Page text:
follow Dictionary.com

Is irregardless a word?

edema

or oedema

[ih-dee-muh] /ɪˈdi mə/
noun, plural edemas, edemata
[ih-dee-muh-tuh] /ɪˈdi mə tə/ (Show IPA).
Pathology
1.
effusion of serous fluid into the interstices of cells in tissue spaces or into body cavities.
2.
Plant Pathology.
  1. a small surface swelling of plant parts, caused by excessive moisture.
  2. any disease so characterized.
Origin of edema
1490-1500
1490-1500; < New Latin oedēma < Greek oídēma a swelling, equivalent to oidē- (variant stem of oideîn to swell) + -ma noun suffix
Related forms
edematous
[ih-dem-uh-tuh s, ih-dee-muh-] /ɪˈdɛm ə təs, ɪˈdi mə-/ (Show IPA),
edematose
[ih-dem-uh-tohs, ih-dee-muh-] /ɪˈdɛm əˌtoʊs, ɪˈdi mə-/ (Show IPA),
adjective
pseudoedema, noun, plural pseudoedemata.
Dictionary.com Unabridged
Based on the Random House Dictionary, © Random House, Inc. 2015.
Cite This Source
Examples from the Web for edema
Historical Examples
  • This retention of water by the tissues gives rise to the condition known as edema.

    Dietetics for Nurses Fairfax T. Proudfit
  • There is edema of the ureal tract, apparently from transudation of serum.

    Glaucoma Various
  • Autopsy: Liver slightly congested; a small portion of the intestine showed congestion and edema; other organs normal.

    The Toxicity of Caffein William Salant
  • Pneumonia is a frequent complication and edema a terminal event.

    Scurvy Past and Present Alfred Fabian Hess
  • There comes a time when all forms of exercise must be prohibited on account of the dyspnea, edema, dizziness, etc.

    Arteriosclerosis and Hypertension: Louis Marshall Warfield
  • On the first two occasions, one eye was closed completely by the edema.

    Psychotherapy James J. Walsh
  • In cases of simple chronic glaucoma there is but little evidence of edema of the iris.

    Glaucoma Various
  • It is used in certain cases of nephritis when edema is present.

    Dietetics for Nurses Fairfax T. Proudfit
  • edema of the lungs is a very grave symptom, but recovery is possible.

  • The patient had three convulsions and died with edema of lungs about 30 hours after the attack of ventricular fibrillation.

    Arteriosclerosis and Hypertension: Louis Marshall Warfield
British Dictionary definitions for edema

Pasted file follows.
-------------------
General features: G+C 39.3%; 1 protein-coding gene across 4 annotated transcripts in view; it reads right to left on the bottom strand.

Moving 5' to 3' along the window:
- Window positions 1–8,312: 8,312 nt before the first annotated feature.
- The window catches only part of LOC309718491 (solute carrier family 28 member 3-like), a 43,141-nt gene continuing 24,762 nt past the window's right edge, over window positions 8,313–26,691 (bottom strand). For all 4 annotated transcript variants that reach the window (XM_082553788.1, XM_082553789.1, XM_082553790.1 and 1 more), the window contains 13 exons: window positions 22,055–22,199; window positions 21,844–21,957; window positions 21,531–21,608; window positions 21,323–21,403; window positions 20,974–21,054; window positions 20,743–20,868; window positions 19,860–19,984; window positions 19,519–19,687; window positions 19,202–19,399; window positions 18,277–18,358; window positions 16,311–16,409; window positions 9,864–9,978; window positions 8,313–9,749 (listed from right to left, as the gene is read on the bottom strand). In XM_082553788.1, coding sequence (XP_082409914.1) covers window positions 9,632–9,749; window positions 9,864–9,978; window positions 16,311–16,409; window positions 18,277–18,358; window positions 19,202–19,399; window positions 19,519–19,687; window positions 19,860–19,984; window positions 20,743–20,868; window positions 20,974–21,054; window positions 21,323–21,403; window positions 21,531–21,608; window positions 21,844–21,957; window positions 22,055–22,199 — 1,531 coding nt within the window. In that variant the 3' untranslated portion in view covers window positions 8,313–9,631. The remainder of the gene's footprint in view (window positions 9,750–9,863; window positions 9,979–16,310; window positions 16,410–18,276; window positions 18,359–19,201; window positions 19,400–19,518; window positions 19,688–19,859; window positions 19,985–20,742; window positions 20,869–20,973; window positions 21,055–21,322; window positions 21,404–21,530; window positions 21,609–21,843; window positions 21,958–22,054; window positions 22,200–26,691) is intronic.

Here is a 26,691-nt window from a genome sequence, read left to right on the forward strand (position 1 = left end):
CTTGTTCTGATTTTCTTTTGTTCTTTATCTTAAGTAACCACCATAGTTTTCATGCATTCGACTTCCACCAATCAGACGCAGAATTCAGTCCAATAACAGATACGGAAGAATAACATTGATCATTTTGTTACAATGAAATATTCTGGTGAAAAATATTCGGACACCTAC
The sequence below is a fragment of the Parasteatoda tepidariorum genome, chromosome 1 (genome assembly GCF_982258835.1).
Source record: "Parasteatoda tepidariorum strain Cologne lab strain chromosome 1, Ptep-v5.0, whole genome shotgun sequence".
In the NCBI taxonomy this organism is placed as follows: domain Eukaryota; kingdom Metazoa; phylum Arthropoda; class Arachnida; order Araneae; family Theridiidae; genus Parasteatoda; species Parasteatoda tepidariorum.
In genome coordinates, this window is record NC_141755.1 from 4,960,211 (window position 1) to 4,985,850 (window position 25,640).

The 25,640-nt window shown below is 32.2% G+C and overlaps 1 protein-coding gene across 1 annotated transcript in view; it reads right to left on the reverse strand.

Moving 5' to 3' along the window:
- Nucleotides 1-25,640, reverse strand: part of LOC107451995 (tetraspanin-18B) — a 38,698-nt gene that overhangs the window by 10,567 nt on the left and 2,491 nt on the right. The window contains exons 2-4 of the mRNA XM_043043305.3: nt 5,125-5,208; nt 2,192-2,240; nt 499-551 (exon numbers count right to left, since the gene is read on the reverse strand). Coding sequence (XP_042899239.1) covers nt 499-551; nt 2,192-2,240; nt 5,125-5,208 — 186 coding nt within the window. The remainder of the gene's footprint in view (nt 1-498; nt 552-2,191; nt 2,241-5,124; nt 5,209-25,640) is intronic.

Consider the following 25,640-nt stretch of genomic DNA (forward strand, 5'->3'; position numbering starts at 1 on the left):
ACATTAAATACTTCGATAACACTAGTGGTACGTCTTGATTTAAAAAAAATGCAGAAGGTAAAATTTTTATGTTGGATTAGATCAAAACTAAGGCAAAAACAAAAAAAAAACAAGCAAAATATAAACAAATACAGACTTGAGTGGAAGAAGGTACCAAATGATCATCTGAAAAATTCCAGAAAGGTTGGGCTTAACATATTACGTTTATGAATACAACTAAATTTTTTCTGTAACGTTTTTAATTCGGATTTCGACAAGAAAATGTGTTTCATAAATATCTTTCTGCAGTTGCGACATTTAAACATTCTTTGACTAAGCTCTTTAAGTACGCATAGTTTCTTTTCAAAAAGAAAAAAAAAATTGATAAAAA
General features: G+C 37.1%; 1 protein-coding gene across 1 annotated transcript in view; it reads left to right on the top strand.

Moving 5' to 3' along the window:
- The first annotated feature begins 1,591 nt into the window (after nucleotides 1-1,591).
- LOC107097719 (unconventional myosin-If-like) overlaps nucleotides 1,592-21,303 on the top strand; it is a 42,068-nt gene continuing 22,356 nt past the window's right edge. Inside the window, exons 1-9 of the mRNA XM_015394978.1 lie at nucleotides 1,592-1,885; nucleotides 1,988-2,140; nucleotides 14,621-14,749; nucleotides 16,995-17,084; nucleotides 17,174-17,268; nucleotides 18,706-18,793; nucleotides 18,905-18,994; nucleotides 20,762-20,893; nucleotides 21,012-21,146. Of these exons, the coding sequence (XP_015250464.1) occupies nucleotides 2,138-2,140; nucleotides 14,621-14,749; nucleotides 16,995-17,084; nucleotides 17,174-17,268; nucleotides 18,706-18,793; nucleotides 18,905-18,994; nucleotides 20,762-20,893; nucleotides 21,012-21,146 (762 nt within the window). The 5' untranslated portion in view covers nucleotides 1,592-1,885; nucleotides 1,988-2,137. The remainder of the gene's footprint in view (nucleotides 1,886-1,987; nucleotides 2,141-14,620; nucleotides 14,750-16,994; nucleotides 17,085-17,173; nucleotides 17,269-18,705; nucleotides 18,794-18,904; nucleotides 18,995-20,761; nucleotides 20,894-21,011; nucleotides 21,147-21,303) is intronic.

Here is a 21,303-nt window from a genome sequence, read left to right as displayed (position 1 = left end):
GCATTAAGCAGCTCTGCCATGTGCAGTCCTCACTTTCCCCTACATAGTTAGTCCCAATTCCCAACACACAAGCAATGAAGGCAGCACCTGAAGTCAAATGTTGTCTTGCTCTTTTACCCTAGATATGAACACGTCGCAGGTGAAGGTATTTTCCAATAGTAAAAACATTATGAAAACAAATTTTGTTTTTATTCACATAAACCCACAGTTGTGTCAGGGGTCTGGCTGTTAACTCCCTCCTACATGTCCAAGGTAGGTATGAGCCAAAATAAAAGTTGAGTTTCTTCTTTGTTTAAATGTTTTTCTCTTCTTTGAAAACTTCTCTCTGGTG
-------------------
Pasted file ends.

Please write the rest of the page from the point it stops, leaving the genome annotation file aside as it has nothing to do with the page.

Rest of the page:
edema

/ɪˈdiːmə/
noun (pl) -mata (-mətə)
1.
the usual US spelling of oedema
Derived Forms
edematous (ɪˈdɛmətəs), edematose, adjective
Collins English Dictionary - Complete & Unabridged 2012 Digital Edition
© William Collins Sons & Co. Ltd. 1979, 1986 © HarperCollins
Publishers 1998, 2000, 2003, 2005, 2006, 2007, 2009, 2012
Cite This Source
Word Origin and History for edema
n.

c.1400, from medical Latin, from Greek oidema (genitive oidematos) "a swelling tumor," from oidein "to swell," from oidos "tumor, swelling," from PIE *oid- "to swell;" cf. Latin aemidus "swelling," Armenian aitumn "a swelling," Old Norse eista "testicle," Old English attor "poison" (that which makes the body swell), and the first element in Oedipus.

Online Etymology Dictionary, © 2010 Douglas Harper
Cite This Source
edema in Medicine

edema e·de·ma (ĭ-dē'mə)
n. pl. e·de·mas or e·de·ma·ta (-mə-tə)
An accumulation of an excessive amount of watery fluid in cells, tissues, or serous cavities.

The American Heritage® Stedman's Medical Dictionary
Copyright © 2002, 2001, 1995 by Houghton Mifflin Company. Published by Houghton Mifflin Company.
Cite This Source
edema in Science
edema
  (ĭ-dē'mə)   
An accumulation of an excessive amount of watery fluid in cells, tissues, or body cavities. Edema can be mild and benign as in pregnancy or prolonged standing in the elderly, or a serious sign of heart, liver, or kidney failure, or of other diseases.
The American Heritage® Science Dictionary
Copyright © 2002. Published by Houghton Mifflin. All rights reserved.
Cite This Source

Word of the Day

Difficulty index for edema

Most English speakers likely know this word

Word Value for edema

8
9
Scrabble Words With Friends

Nearby words for edema